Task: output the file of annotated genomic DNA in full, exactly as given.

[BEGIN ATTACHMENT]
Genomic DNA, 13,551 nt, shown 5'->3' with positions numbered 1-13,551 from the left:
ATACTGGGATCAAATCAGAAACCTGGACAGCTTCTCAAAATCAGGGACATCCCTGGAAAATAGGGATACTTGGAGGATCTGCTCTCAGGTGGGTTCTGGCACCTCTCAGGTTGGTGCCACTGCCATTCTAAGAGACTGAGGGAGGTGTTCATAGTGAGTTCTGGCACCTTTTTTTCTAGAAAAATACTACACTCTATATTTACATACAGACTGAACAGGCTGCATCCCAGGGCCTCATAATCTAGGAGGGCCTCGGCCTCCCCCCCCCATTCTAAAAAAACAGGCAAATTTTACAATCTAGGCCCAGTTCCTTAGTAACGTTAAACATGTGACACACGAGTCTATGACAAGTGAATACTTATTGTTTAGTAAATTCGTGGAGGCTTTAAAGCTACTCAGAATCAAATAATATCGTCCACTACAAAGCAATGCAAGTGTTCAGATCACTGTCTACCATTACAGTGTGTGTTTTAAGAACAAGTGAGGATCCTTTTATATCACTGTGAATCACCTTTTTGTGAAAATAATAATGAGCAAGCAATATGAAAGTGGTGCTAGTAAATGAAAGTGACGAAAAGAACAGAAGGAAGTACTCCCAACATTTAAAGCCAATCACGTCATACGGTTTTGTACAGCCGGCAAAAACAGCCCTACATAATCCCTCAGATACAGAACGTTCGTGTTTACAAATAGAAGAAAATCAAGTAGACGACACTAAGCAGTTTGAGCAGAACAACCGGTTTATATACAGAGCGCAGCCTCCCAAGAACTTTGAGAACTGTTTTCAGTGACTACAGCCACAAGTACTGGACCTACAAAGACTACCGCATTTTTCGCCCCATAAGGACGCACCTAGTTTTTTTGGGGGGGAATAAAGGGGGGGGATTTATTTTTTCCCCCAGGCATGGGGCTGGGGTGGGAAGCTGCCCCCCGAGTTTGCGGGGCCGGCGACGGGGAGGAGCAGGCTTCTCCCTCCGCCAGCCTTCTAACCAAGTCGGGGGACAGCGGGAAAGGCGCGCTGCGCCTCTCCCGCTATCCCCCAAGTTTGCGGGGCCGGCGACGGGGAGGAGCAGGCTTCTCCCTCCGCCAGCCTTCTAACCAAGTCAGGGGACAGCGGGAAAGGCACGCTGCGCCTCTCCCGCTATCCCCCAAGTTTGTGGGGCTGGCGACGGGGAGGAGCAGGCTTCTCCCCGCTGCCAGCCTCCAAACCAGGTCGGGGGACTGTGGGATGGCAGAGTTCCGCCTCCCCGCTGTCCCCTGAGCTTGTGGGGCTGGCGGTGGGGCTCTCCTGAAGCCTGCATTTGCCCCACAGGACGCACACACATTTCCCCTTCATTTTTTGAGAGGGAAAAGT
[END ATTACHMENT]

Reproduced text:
Genomic DNA, 13,551 nt, shown 5'->3' with positions numbered 1-13,551 from the left:
ATACTGGGATCAAATCAGAAACCTGGACAGCTTCTCAAAATCAGGGACATCCCTGGAAAATAGGGATACTTGGAGGATCTGCTCTCAGGTGGGTTCTGGCACCTCTCAGGTTGGTGCCACTGCCATTCTAAGAGACTGAGGGAGGTGTTCATAGTGAGTTCTGGCACCTTTTTTTCTAGAAAAATACTACACTCTATATTTACATACAGACTGAACAGGCTGCATCCCAGGGCCTCATAATCTAGGAGGGCCTCGGCCTCCCCCCCCCATTCTAAAAAAACAGGCAAATTTTACAATCTAGGCCCAGTTCCTTAGTAACGTTAAACATGTGACACACGAGTCTATGACAAGTGAATACTTATTGTTTAGTAAATTCGTGGAGGCTTTAAAGCTACTCAGAATCAAATAATATCGTCCACTACAAAGCAATGCAAGTGTTCAGATCACTGTCTACCATTACAGTGTGTGTTTTAAGAACAAGTGAGGATCCTTTTATATCACTGTGAATCACCTTTTTGTGAAAATAATAATGAGCAAGCAATATGAAAGTGGTGCTAGTAAATGAAAGTGACGAAAAGAACAGAAGGAAGTACTCCCAACATTTAAAGCCAATCACGTCATACGGTTTTGTACAGCCGGCAAAAACAGCCCTACATAATCCCTCAGATACAGAACGTTCGTGTTTACAAATAGAAGAAAATCAAGTAGACGACACTAAGCAGTTTGAGCAGAACAACCGGTTTATATACAGAGCGCAGCCTCCCAAGAACTTTGAGAACTGTTTTCAGTGACTACAGCCACAAGTACTGGACCTACAAAGACTACCGCATTTTTCGCCCCATAAGGACGCACCTAGTTTTTTTGGGGGGGAATAAAGGGGGGGGATTTATTTTTTCCCCCAGGCATGGGGCTGGGGTGGGAAGCTGCCCCCCGAGTTTGCGGGGCCGGCGACGGGGAGGAGCAGGCTTCTCCCTCCGCCAGCCTTCTAACCAAGTCGGGGGACAGCGGGAAAGGCGCGCTGCGCCTCTCCCGCTATCCCCCAAGTTTGCGGGGCCGGCGACGGGGAGGAGCAGGCTTCTCCCTCCGCCAGCCTTCTAACCAAGTCAGGGGACAGCGGGAAAGGCACGCTGCGCCTCTCCCGCTATCCCCCAAGTTTGTGGGGCTGGCGACGGGGAGGAGCAGGCTTCTCCCCGCTGCCAGCCTCCAAACCAGGTCGGGGGACTGTGGGATGGCAGAGTTCCGCCTCCCCGCTGTCCCCTGAGCTTGTGGGGCTGGCGGTGGGGCTCTCCTGAAGCCTGCATTTGCCCCACAGGACGCACACACATTTCCCCTTCATTTTTTGAGAGGGAAAAGT